Taiichi Ohno starts the chapter by telling the story of when the President of Toyota, Mr. Ishida, was summoned to the National Diet and scolded by politicians for building passenger cars that were too expensive. Back then even the head of the Bank of Japan said that cars should not be built in Japan but they should be imported at a lower cost from the United States, according to Ohno. The most important thing in those days was to produce cars at the lowest possible cost.
Taiichi Ohno says it was common sense in Japan in the 1940s and 1950s that Japan could not be competitive making cars. It was not their core competency, and should be outsourced, in today’s language. How ironic.
The focus was on improving productivity tenfold so that labor cost would be at the same level as automobiles built in the United States.
Toyota could not take the high volume production path to profitability. Indeed, Toyota tried this and nearly went bankrupt in 1949-1950, says Ohno. Toyota built 1,000 cars per month but could not sell them. Their turnaround plan was to be profitable building 900 cars per month, but the Korean War came along and rescued Toyota with military orders.
When President Kamiya of Toyota Motor sales gave the challenge of selling to the United States market in the mid-1950s, this required a production volume of thousands. At the time Ohno wondered “How will we do it?” but then reflects “today we build a thousand cars in a matter of minutes.”
At the beginning the Toyota Production System was very effective. During the years with the rapid increase in production volumes, the Toyota Production System was unknown to the world. Only after the oil shock and the news that Toyota was still profitable did people take notice of the Toyota Production System. This was in 1973-1974.
“Without those challenging years, the Toyota Production System may have been much more like the American system based on monthly volumes in the tens of thousands and model changes every 3 years, and plenty of reason to make capital investment.”
Ohno then tells a story of a trainee from Daihatsu working at Toyota. He taught the trainee “You must only produce what you need.”
The trainee replied “But I have spare time. And we have more materials. Isn’t it better to make as many as possible?”
“No. We make only what is needed. If we only need 100, but you make 120 just because we have the materials, this is a loss to the company.” said Ohno.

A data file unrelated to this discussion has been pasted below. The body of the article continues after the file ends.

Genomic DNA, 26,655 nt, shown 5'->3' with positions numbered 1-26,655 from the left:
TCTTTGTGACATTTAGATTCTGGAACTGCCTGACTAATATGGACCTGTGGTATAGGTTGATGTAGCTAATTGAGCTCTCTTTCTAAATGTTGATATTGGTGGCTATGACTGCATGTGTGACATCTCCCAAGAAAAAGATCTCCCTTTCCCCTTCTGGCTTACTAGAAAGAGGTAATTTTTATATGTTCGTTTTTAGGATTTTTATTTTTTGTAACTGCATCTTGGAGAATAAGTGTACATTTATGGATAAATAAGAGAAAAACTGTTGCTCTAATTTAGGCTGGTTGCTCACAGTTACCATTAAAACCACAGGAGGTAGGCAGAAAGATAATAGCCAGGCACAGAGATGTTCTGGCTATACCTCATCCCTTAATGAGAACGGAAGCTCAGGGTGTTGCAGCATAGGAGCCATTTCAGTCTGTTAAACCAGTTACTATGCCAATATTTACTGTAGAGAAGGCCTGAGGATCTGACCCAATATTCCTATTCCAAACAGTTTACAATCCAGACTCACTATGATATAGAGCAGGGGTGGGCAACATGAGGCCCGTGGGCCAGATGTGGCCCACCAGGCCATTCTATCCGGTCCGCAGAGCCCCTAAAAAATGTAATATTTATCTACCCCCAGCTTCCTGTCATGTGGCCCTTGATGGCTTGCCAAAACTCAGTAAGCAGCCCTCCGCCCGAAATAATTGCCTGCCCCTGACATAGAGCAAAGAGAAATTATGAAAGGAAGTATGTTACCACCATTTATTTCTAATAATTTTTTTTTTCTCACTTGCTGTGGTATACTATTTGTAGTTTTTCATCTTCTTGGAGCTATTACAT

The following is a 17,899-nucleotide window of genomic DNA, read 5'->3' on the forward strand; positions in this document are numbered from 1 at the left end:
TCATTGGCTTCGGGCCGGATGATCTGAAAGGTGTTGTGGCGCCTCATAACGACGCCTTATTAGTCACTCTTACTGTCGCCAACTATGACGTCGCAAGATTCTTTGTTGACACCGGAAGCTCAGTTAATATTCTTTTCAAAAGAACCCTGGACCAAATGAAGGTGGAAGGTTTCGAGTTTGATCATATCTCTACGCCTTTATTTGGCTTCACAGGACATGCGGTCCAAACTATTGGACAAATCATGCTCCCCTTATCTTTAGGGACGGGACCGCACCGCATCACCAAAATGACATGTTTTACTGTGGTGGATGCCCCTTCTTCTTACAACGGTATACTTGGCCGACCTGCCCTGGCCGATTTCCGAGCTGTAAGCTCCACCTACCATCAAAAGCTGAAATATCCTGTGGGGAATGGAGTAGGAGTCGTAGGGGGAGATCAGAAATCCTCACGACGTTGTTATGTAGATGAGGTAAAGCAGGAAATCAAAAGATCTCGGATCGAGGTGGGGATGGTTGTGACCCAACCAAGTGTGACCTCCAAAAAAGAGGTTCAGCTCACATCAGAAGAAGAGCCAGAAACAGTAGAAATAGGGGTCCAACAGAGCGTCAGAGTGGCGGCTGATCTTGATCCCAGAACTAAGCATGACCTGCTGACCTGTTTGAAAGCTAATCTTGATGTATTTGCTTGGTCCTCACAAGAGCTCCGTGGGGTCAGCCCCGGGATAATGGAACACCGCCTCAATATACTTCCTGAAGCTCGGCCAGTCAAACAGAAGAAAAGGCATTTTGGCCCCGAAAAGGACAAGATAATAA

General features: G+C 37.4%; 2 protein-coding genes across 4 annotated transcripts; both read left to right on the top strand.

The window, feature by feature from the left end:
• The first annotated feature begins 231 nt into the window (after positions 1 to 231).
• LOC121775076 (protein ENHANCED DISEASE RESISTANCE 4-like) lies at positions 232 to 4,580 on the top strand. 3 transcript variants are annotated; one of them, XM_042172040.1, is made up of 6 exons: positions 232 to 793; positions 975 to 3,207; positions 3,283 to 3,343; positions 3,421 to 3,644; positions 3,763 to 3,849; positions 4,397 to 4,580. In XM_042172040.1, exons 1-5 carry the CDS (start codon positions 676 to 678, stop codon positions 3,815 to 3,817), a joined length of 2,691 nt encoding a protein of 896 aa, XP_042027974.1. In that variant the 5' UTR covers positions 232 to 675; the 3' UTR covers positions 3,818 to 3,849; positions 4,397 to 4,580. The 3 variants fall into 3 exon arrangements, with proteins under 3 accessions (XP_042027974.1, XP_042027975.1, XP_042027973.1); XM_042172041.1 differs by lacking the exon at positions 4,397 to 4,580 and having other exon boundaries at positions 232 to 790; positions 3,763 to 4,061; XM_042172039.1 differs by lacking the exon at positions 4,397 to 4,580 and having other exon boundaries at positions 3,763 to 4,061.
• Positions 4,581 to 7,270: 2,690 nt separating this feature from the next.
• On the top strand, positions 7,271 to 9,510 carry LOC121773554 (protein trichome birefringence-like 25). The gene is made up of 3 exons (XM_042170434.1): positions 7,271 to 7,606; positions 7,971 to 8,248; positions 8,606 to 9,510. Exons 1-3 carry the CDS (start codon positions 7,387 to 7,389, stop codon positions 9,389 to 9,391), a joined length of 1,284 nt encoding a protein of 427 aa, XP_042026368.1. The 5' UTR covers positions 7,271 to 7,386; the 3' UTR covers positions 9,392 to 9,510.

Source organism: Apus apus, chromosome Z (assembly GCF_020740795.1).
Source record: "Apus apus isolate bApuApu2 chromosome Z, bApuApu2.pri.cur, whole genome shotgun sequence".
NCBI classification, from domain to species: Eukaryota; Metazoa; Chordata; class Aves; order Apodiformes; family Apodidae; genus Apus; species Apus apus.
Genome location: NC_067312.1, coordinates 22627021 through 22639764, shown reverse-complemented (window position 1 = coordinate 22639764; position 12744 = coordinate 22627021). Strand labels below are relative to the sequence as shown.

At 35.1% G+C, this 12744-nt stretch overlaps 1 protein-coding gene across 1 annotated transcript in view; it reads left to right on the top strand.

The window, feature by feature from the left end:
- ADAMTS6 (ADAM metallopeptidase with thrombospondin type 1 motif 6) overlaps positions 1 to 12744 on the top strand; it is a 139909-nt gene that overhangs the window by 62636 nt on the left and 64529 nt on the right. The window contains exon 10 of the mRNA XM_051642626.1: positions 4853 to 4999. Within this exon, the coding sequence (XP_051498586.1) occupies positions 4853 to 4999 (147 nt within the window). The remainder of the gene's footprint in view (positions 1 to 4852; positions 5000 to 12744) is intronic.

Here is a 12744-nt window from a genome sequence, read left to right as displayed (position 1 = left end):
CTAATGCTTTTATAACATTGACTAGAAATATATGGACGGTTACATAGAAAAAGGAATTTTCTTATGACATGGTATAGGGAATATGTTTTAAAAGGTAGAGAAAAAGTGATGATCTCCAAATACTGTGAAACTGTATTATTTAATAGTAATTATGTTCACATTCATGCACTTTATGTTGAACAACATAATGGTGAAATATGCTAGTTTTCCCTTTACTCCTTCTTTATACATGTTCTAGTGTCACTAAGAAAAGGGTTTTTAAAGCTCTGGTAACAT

The workers were taught to be multi-process handlers so that they could be responsible for many operations, completing a total of 100 pieces even if it took them all shift.
Ohno says “Once during the war, we finished our daily requirements by noon so I sent everyone home. I got into big trouble that time.” Presumably the army procurement officers did not share Ohno’s views on overproduction.
Taiichi Ohno says the key is to produce what you need at the lowest possible cost. This means giving people a full work load through multi-process handling, rather than building more work in process and using up materials just because you have time. This is the key to producing at the lowest possible cost.
One of the fundamentals of the Toyota Production System is to produce “what is needed, in the right amount, when it is needed”. But people often forget to add “at the lowest possible cost”.
Taiichi Ohno admits that this last part is not written down. Many people think it just means that when you’re done with the day’s work you go home. “The Toyota Production System is producing what you need, in the right amount, when you need it at the lowest possible cost” says Ohno.
Taiichi Ohno warns against reversing the order and putting “producing at the lowest possible cost” first, before “”what is needed, in the right amount, when it is needed”. He says there are many ways to produce at a low cost, but if you don’t put Just in Time first, supposedly low cost production actually costs more.
Producing just what you need at the lowest possible cost is the most difficult part of the Toyota Production System and the reason people need to study Just in Time carefully, says Ohno.
If you place “producing at the lowest possible cost” first, you may overproduce or not make enough, or not produce at the right time. If you chase the lowest cost there is no end. Combining work most effectively to minimize wasted time is the way to avoid high costs. Taiichi Ohno emphasizes that this thinking comes from reduced volume production and if you attempt to lower cost through increased volumes you are going against the grain of the Toyota Production System.